You are here

The United Nations Population Fund, UNFPA, says social distancing measures are urgently needed for COVID-19 clinics and other facilities servicing high-density populations, such as those in camps for refugees and internally displaced people.

The largest refugee settlement in the world, in Cox’s Bazar, Bangladesh, has a population density of around 70,000 people per square kilometre, while many inner-city slums in several countries have even higher population densities, making social distancing a formidable challenge.

UNFPA, the UN’s sexual and reproductive health agency, has released a guidance note for maternal health services, which includes limiting the number of patients waiting at clinics for antenatal check-ups and other health services, as well as providing adequate space for patients to remain at a safe distance from each other while they are waiting.

UNFPA’s guidance also includes suggestions on how to balance the competing demands of maternal healthcare with treatment and testing for COVID-19, particularly when pregnant women present with symptoms of the coronavirus.

Catherine Breen Kamkong, Sexual and Reproductive Health Regional Adviser for UNFPA Asia-Pacific noted that health systems around the world are quickly adapting to new protocols around hygiene and social distancing in response to the pandemic, but that pregnant women should not miss out on their crucial antenatal and postnatal checkups due to restrictions on proximity.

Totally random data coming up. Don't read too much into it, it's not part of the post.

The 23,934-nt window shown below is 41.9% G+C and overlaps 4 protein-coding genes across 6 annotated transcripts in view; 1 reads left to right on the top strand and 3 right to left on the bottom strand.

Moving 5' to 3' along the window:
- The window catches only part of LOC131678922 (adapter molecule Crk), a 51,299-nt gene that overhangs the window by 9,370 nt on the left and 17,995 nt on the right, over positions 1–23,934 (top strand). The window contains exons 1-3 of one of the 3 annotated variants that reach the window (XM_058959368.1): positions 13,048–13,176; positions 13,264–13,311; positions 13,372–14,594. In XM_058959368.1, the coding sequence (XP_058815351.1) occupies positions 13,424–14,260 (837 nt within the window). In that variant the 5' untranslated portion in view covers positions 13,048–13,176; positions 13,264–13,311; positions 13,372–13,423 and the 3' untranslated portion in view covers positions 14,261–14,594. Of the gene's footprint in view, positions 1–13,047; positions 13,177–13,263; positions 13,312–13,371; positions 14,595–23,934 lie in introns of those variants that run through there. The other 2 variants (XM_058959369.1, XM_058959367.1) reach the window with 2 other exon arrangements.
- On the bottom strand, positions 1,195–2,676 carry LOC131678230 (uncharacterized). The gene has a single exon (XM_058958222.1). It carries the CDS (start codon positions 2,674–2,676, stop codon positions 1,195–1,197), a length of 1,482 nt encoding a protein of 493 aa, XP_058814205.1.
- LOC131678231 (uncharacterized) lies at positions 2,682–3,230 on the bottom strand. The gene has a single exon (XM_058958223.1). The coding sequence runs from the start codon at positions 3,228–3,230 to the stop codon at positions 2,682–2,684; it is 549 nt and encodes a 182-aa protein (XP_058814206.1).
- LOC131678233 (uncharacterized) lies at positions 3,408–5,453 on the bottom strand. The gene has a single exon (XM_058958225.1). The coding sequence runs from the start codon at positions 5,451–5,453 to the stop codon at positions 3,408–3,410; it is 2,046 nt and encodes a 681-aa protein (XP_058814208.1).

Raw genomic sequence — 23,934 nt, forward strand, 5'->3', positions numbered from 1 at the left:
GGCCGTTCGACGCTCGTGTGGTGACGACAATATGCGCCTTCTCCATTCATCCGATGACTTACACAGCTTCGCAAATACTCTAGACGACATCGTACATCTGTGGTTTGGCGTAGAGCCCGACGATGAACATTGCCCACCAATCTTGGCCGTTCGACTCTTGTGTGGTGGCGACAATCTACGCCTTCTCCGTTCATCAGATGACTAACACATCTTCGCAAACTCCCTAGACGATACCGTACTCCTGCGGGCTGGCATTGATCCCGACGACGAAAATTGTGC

“Despite the challenges, there are ways to keep running clinics for pregnant women and their babies without putting them or the general population at risk,” she said.

Along with clear social distancing measures, UNFPA suggests several other measures:

  • Triage and risk screening for all women presenting to health facilities;
  • Development of referral pathways from basic to comprehensive services for women who do have symptoms of a maternal or newborn emergency and may require acute life saving care;
  • Ensuring a supply of face masks for women presenting with symptoms, and full personal protective equipment for health workers treating them;
  • Maintaining routine infection control measures such as regular cleaning and handwashing.

Where possible, UNFPA is also working with health services to develop options for components of antenatal care delivered via video or voice calls, while still following all World Health Organization (WHO) protocols and evidence-based practices. 

“With the right protocols in place, it’s possible to ensure that pregnant women still get the services they need, even during this pandemic,” Breen Kamkong said.

The full guidance note can be found HERE.